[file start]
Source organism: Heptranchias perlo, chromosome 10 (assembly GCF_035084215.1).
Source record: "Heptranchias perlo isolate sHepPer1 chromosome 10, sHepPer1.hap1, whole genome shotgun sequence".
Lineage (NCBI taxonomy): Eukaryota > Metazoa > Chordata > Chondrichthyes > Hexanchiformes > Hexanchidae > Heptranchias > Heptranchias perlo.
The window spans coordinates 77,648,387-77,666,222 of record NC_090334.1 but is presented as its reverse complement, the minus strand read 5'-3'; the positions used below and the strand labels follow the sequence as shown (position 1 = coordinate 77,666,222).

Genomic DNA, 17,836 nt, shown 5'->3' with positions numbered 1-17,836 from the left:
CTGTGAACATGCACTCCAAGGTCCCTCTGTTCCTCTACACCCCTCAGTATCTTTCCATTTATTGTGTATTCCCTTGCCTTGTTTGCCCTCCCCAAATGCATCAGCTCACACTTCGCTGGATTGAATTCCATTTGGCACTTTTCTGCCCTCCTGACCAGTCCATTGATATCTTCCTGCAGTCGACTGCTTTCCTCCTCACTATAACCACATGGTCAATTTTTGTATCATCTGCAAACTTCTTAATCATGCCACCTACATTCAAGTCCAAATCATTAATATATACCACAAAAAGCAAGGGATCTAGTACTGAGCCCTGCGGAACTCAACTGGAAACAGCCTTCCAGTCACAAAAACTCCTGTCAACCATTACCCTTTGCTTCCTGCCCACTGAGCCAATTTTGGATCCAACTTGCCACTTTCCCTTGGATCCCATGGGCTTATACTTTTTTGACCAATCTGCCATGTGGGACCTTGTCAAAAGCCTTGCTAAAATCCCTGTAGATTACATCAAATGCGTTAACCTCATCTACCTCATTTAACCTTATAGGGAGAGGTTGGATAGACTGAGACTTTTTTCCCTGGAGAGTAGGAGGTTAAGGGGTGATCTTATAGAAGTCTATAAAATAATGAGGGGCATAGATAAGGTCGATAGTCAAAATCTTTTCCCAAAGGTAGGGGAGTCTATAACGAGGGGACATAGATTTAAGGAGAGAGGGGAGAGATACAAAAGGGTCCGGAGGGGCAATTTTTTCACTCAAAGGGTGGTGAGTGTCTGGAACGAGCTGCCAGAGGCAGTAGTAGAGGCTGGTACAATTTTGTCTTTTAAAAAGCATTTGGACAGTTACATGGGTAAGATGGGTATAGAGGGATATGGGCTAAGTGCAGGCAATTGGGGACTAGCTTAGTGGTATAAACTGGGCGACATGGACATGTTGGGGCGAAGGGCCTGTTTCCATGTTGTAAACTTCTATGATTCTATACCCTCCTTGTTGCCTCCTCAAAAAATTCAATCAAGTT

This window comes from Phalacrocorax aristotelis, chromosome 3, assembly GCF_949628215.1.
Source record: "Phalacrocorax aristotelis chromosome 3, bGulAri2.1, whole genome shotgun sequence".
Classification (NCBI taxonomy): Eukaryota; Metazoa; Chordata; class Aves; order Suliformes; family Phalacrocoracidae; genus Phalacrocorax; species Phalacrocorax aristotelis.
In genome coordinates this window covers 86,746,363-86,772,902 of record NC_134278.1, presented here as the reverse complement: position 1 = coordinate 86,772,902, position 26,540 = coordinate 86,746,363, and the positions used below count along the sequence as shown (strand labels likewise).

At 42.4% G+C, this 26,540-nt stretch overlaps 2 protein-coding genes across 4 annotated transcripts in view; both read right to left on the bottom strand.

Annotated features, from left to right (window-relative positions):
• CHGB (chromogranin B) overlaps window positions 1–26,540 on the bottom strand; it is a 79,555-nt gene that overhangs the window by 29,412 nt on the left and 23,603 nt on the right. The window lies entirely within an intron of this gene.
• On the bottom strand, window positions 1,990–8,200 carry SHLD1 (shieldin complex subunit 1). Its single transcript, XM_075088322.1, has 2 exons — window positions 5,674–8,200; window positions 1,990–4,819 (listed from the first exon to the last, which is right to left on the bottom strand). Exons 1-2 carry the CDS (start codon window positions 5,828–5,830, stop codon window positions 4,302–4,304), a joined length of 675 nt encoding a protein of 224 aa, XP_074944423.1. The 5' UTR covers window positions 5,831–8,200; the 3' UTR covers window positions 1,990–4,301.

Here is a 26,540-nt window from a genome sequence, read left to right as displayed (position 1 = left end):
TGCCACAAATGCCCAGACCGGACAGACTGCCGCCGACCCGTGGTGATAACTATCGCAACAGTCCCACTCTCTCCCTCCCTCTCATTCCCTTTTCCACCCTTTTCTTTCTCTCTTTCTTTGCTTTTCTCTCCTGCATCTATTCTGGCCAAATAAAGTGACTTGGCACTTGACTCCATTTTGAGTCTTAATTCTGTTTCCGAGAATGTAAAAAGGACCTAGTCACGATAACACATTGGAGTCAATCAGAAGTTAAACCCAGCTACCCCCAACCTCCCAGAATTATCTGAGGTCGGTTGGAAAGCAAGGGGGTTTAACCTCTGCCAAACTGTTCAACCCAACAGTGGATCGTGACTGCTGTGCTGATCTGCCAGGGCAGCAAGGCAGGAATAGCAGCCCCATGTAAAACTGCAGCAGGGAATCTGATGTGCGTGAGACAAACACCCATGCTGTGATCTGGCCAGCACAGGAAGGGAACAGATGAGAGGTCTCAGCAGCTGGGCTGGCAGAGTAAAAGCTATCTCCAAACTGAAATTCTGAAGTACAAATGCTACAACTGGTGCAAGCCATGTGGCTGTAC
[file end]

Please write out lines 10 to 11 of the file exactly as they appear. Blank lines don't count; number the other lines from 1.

In genome coordinates this window covers 86,746,363-86,772,902 of record NC_134278.1, presented here as the reverse complement: position 1 = coordinate 86,772,902, position 26,540 = coordinate 86,746,363, and the positions used below count along the sequence as shown (strand labels likewise).

At 42.4% G+C, this 26,540-nt stretch overlaps 2 protein-coding genes across 4 annotated transcripts in view; both read right to left on the bottom strand.